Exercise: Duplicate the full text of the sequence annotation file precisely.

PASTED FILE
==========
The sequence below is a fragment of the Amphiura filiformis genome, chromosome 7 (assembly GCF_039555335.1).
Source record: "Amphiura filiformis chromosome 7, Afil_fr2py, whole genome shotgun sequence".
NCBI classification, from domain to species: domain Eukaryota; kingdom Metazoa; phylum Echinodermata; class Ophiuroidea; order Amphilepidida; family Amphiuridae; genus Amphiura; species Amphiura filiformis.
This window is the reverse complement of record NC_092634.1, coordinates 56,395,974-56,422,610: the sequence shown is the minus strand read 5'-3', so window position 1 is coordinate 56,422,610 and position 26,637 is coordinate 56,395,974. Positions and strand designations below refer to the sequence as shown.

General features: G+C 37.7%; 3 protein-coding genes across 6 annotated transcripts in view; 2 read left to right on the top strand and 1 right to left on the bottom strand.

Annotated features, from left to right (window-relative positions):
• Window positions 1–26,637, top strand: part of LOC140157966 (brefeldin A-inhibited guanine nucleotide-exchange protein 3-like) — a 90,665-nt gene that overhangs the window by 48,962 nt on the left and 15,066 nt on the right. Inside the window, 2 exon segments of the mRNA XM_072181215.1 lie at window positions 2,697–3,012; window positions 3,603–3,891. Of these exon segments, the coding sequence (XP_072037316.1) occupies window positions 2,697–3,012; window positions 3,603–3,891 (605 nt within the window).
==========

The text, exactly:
The sequence below is a fragment of the Amphiura filiformis genome, chromosome 7 (assembly GCF_039555335.1).
Source record: "Amphiura filiformis chromosome 7, Afil_fr2py, whole genome shotgun sequence".
NCBI classification, from domain to species: domain Eukaryota; kingdom Metazoa; phylum Echinodermata; class Ophiuroidea; order Amphilepidida; family Amphiuridae; genus Amphiura; species Amphiura filiformis.
This window is the reverse complement of record NC_092634.1, coordinates 56,395,974-56,422,610: the sequence shown is the minus strand read 5'-3', so window position 1 is coordinate 56,422,610 and position 26,637 is coordinate 56,395,974. Positions and strand designations below refer to the sequence as shown.

General features: G+C 37.7%; 3 protein-coding genes across 6 annotated transcripts in view; 2 read left to right on the top strand and 1 right to left on the bottom strand.

Annotated features, from left to right (window-relative positions):
• Window positions 1–26,637, top strand: part of LOC140157966 (brefeldin A-inhibited guanine nucleotide-exchange protein 3-like) — a 90,665-nt gene that overhangs the window by 48,962 nt on the left and 15,066 nt on the right. Inside the window, 2 exon segments of the mRNA XM_072181215.1 lie at window positions 2,697–3,012; window positions 3,603–3,891. Of these exon segments, the coding sequence (XP_072037316.1) occupies window positions 2,697–3,012; window positions 3,603–3,891 (605 nt within the window).